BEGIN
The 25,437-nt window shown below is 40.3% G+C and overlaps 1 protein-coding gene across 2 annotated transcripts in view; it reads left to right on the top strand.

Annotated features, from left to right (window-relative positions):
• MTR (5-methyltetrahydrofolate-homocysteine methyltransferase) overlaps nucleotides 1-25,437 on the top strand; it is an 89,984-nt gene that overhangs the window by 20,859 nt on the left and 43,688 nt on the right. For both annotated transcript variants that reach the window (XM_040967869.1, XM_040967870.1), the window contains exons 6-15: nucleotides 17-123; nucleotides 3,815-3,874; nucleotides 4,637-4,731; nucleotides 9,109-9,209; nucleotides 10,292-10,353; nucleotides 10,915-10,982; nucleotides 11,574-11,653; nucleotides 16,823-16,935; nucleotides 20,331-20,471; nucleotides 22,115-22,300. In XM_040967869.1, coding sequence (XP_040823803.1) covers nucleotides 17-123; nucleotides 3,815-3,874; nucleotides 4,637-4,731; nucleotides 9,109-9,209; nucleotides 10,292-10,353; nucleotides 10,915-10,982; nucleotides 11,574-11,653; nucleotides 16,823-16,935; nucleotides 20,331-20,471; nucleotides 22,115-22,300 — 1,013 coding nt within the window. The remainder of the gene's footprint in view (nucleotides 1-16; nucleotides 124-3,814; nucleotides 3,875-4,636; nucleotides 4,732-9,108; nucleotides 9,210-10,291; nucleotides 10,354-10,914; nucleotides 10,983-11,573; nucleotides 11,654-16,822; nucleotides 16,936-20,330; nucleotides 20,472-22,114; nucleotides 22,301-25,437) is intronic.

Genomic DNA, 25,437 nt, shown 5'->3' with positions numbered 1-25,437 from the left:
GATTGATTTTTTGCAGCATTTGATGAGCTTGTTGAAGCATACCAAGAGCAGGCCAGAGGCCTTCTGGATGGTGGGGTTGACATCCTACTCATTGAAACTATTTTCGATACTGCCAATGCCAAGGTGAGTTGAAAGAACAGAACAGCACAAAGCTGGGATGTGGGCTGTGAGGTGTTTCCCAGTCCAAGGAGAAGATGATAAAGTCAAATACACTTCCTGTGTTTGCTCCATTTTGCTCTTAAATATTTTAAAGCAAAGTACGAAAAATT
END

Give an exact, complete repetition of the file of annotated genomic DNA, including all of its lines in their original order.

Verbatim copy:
The 25,437-nt window shown below is 40.3% G+C and overlaps 1 protein-coding gene across 2 annotated transcripts in view; it reads left to right on the top strand.

Annotated features, from left to right (window-relative positions):
• MTR (5-methyltetrahydrofolate-homocysteine methyltransferase) overlaps nucleotides 1-25,437 on the top strand; it is an 89,984-nt gene that overhangs the window by 20,859 nt on the left and 43,688 nt on the right. For both annotated transcript variants that reach the window (XM_040967869.1, XM_040967870.1), the window contains exons 6-15: nucleotides 17-123; nucleotides 3,815-3,874; nucleotides 4,637-4,731; nucleotides 9,109-9,209; nucleotides 10,292-10,353; nucleotides 10,915-10,982; nucleotides 11,574-11,653; nucleotides 16,823-16,935; nucleotides 20,331-20,471; nucleotides 22,115-22,300. In XM_040967869.1, coding sequence (XP_040823803.1) covers nucleotides 17-123; nucleotides 3,815-3,874; nucleotides 4,637-4,731; nucleotides 9,109-9,209; nucleotides 10,292-10,353; nucleotides 10,915-10,982; nucleotides 11,574-11,653; nucleotides 16,823-16,935; nucleotides 20,331-20,471; nucleotides 22,115-22,300 — 1,013 coding nt within the window. The remainder of the gene's footprint in view (nucleotides 1-16; nucleotides 124-3,814; nucleotides 3,875-4,636; nucleotides 4,732-9,108; nucleotides 9,210-10,291; nucleotides 10,354-10,914; nucleotides 10,983-11,573; nucleotides 11,654-16,822; nucleotides 16,936-20,330; nucleotides 20,472-22,114; nucleotides 22,301-25,437) is intronic.

Genomic DNA, 25,437 nt, shown 5'->3' with positions numbered 1-25,437 from the left:
GATTGATTTTTTGCAGCATTTGATGAGCTTGTTGAAGCATACCAAGAGCAGGCCAGAGGCCTTCTGGATGGTGGGGTTGACATCCTACTCATTGAAACTATTTTCGATACTGCCAATGCCAAGGTGAGTTGAAAGAACAGAACAGCACAAAGCTGGGATGTGGGCTGTGAGGTGTTTCCCAGTCCAAGGAGAAGATGATAAAGTCAAATACACTTCCTGTGTTTGCTCCATTTTGCTCTTAAATATTTTAAAGCAAAGTACGAAAAATT